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Israel displays Dead Sea scroll for first time in decades

A Dead Sea scroll of the Book of Isaiah will go on public display in Jerusalem this week for the first time in more than 40 years.

Book of Isaiah text shown to public as part of Israel's 60th anniversary celebration

A Dead Sea scroll of the Book of Isaiah will go on public display in Jerusalem this week for the first time in more than 40 years.

The 7.3-metre scroll, one of 1,000 documents found in caves on the northwest shore of the Dead Sea between 1947 and 1949, will be on display for three months at the Israel Museum as part of Israel's 60th anniversary celebration.

The manuscript, written by a Judean scribe about 120 B.C., was last exhibited in Israel in 1965, but curators noticed that new cracks were developing in the document.

Since 1967, it has been stored in a dark, temperature-controlled room at the Israel Museum.

A smaller fragment of another Dead Sea scroll will be on display at the Jerusalem convention centre, where U.S. President George W. Bush  will be speaking during his visit to Israel this week.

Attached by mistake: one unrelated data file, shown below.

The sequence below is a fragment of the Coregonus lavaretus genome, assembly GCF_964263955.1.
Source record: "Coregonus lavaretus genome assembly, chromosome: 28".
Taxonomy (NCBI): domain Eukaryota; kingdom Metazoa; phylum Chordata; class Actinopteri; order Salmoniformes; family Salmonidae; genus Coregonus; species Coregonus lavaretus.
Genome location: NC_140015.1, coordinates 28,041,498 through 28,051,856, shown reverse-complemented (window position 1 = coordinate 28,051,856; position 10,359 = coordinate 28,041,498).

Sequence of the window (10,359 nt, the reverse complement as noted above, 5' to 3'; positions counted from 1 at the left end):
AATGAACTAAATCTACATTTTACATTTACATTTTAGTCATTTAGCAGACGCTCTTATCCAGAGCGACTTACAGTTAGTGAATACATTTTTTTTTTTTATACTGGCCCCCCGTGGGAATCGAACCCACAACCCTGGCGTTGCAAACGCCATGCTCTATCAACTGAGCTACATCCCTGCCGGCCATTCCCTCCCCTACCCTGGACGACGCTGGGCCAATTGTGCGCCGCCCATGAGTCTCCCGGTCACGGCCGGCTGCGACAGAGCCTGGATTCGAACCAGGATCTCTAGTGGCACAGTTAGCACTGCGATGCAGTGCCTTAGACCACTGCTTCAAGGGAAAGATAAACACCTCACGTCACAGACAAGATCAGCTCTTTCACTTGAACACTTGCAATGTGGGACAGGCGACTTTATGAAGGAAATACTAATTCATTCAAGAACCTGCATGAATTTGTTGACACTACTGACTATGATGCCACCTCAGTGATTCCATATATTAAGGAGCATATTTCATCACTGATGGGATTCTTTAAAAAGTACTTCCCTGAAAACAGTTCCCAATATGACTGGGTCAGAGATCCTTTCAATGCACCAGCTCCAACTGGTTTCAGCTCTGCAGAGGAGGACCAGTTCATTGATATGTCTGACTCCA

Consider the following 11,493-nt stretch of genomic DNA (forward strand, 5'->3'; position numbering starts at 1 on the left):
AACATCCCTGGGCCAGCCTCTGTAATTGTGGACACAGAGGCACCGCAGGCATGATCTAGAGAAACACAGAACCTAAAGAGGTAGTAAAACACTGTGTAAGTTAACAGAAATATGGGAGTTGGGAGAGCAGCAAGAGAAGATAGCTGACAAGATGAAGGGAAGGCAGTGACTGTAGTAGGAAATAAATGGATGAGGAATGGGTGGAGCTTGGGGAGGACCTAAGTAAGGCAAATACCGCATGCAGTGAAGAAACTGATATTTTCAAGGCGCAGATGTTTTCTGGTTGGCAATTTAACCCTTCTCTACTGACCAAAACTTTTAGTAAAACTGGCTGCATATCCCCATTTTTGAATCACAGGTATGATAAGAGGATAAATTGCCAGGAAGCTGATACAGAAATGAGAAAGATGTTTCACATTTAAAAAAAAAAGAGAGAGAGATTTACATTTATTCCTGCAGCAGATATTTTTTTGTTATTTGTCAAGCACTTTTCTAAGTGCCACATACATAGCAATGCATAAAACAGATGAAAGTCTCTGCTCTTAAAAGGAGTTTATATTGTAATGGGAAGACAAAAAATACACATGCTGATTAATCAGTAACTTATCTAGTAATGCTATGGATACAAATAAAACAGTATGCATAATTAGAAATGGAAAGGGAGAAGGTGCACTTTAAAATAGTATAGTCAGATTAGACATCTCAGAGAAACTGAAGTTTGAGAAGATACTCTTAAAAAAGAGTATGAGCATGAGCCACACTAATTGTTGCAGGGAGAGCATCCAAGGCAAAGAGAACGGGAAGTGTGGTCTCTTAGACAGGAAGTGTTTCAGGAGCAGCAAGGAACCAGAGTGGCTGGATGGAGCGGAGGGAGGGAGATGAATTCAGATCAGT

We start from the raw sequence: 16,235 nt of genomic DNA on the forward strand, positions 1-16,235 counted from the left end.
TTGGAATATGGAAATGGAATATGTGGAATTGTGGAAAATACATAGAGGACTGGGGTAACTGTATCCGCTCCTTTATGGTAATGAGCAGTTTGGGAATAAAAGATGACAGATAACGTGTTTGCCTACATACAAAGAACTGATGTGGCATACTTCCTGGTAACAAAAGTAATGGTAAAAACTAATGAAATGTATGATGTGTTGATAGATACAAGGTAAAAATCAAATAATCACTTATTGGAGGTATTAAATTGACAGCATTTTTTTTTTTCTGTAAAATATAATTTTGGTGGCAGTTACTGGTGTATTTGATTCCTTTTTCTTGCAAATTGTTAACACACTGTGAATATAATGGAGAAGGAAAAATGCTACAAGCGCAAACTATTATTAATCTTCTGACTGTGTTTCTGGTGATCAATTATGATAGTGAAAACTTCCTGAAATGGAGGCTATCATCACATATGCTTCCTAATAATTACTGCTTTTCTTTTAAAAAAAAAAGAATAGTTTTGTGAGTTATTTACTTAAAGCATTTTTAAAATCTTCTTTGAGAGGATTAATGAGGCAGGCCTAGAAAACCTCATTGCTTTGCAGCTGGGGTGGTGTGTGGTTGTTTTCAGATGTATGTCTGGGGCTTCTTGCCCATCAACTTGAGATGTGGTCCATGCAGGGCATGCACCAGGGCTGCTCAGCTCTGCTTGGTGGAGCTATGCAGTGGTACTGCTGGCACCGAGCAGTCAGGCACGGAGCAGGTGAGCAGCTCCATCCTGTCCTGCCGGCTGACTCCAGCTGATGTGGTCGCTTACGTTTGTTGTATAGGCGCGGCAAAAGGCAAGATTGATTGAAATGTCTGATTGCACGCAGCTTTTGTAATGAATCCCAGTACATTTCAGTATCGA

It contains the text of Psalm 133, which reads: "Behold, how good and how pleasant it is for brethren to dwell together in unity."

The Book of Isaiah, written in Hebrew, was the only complete book found among the Dead Sea scrolls.

Attributed to the prophet Isaiah, who lived in the 8th century BC, the text is important in both Christian and Judaic traditions.

It contains an idyllic picture of a peaceful future, with the words: "They shall beat their swords into plowshares and their spears into pruning-hooks. Nation shall not lift up sword against nation; neither shall they learn war any more."

The Dead Sea scrolls are the oldest Hebrew documents ever found.

Archeologists and historians have been studying them — copies have been made available to researchers — to determine the history of the period and variations in traditional writings.

Fragments have also been loaned for touring exhibitions, but the delicate nature of the artifacts prevents them from being displayed except under strictly controlled conditions.

With files from the Associated Press

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